The incumbent government has claimed that it will cut the expenses from Rs460bn to Rs437bn. However, experts say that the claims are contrary to the ground realities. The introduction of a new ministry for poverty alleviation and some other initiatives announced under the budget would ultimately increase the government expenses.
INCENTIVES AND SUBSIDIES:
Azhar said the government was providing incentives and subsidies for the promotion of the industrial sector in order to create employment opportunities for the youth.
The steps include energy subsidies of Rs40bn and Rs40bn package for the export sector. He said the government will maintain the long-term trade financing facility for the industrial sector. He said the government is starting Rs280bn five-year programme for the uplift of the agriculture sector.
Rs44.8bn will be provided to increase the per acre yield of wheat, rice, sugarcane and cotton. On agriculture tube wells, Rs6.85 per unit subsidy will be given to the farmers.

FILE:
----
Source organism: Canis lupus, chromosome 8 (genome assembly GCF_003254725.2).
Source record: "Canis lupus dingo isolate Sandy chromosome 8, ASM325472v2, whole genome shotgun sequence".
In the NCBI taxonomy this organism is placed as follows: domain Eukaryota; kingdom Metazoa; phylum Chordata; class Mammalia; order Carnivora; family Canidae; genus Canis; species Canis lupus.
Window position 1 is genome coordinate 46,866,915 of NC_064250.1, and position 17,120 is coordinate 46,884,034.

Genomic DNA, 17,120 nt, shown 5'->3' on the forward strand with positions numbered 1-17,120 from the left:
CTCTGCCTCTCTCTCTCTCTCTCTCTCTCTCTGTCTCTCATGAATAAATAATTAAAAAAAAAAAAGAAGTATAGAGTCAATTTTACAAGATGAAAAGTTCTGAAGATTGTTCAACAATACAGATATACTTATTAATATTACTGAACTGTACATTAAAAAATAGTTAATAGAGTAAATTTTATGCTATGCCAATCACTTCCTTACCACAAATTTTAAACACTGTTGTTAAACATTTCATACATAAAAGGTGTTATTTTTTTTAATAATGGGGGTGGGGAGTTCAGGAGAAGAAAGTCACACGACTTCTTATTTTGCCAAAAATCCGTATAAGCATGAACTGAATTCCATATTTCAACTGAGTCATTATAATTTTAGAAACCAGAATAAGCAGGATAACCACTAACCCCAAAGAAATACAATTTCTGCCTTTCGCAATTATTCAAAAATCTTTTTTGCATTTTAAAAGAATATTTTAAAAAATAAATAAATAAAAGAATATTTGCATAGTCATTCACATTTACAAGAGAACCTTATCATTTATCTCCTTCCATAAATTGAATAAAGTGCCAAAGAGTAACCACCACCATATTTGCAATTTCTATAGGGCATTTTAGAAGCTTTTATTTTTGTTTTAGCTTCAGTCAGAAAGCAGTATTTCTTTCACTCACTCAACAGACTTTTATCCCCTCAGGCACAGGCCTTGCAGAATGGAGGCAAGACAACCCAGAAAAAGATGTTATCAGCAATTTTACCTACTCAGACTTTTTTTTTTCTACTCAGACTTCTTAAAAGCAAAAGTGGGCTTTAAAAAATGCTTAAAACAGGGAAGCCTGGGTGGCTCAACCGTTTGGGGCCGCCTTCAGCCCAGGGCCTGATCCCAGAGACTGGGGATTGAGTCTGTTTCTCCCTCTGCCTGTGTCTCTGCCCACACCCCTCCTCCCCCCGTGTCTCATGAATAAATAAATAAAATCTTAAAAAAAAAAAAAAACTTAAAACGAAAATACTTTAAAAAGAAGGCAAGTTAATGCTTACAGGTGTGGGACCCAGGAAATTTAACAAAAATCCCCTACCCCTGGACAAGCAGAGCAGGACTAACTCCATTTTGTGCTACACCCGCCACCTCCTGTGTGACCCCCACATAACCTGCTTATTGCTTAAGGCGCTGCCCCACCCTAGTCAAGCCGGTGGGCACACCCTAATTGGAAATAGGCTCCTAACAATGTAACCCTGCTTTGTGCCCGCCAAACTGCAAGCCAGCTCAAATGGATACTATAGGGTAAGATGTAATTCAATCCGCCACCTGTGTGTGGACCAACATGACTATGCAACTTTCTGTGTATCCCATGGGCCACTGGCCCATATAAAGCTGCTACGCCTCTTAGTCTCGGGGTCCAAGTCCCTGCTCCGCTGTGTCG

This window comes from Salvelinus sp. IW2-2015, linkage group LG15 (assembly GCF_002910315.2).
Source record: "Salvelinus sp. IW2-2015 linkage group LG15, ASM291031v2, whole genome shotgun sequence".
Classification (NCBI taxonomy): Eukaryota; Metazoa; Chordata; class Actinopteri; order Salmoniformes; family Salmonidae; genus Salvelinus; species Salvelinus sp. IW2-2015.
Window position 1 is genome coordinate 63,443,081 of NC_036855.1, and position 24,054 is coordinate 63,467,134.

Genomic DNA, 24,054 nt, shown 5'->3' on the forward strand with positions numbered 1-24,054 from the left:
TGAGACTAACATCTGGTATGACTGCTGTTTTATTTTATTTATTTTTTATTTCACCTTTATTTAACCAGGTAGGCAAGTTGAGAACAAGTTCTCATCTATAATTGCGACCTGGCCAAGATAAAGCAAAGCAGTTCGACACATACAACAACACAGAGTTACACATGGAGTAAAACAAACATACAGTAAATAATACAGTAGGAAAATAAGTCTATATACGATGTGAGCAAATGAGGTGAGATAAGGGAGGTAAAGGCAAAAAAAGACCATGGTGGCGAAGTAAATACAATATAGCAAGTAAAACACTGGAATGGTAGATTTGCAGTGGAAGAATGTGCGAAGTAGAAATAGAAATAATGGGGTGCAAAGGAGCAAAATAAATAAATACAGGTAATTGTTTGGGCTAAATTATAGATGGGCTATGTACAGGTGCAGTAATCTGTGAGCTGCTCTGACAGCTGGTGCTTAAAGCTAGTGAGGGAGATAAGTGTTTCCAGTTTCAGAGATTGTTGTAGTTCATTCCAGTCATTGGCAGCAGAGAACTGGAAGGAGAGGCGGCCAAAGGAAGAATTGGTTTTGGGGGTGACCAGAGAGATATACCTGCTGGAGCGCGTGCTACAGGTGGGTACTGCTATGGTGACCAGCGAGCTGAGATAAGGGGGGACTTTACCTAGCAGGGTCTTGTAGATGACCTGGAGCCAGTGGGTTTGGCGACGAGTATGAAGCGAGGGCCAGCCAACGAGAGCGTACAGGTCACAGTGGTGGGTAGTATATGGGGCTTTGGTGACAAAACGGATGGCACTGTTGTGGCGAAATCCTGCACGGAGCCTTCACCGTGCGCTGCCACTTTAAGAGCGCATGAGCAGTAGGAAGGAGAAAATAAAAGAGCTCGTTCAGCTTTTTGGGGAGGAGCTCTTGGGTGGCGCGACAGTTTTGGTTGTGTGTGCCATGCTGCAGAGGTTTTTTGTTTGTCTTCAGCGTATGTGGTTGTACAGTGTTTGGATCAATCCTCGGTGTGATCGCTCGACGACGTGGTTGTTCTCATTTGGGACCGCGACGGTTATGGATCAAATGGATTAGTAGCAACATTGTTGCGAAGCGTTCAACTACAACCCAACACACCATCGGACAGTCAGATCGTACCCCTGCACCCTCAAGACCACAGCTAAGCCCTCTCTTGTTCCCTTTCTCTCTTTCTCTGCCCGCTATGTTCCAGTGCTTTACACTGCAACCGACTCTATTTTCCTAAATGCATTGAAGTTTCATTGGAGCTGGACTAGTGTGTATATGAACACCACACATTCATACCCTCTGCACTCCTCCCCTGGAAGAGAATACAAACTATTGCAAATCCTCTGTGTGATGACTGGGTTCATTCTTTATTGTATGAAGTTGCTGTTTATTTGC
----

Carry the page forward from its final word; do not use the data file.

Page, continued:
The federal and Balochistan government have started a joint scheme with a ratio of 40:60 for the farmers of Balochistan, he said, adding that under this scheme, monthly bill of Rs10,000 is received from the farmers while the remaining burden of 75,000 rupees is being borne by both the governments.
The budget envisages increase from Rs64.80/kg to 74.04/kg in the rates of CNG for dealers of value region I. In region II, rates have been increased from Rs57.60 per kg to Rs69.57 per kg.
The government has proposed to impose 17pc sales tax on marble industry. It has been recommended that the FED on cooking oil/ghee be increased to 17pc. The FED on cement should be increased from existing Rs1.2 per kg to Rs2 per kg.
A tax rebate has been proposed for those employers who will provide jobs to fresh graduates. It has been proposed that the tax rate for companies should be fixed at 29pc for the next two years.
He said the federal government will provide 152 billion for the development of tribal districts merged recently with Khyber Pakhtunkhwa. He said there is also a ten-year government program for tribal districts for which the federal government will provide Rs48bn.
Azhar said employment creation is an important priority area of the government, adding that at least 28 industries will benefit from the housing programme launched by the government.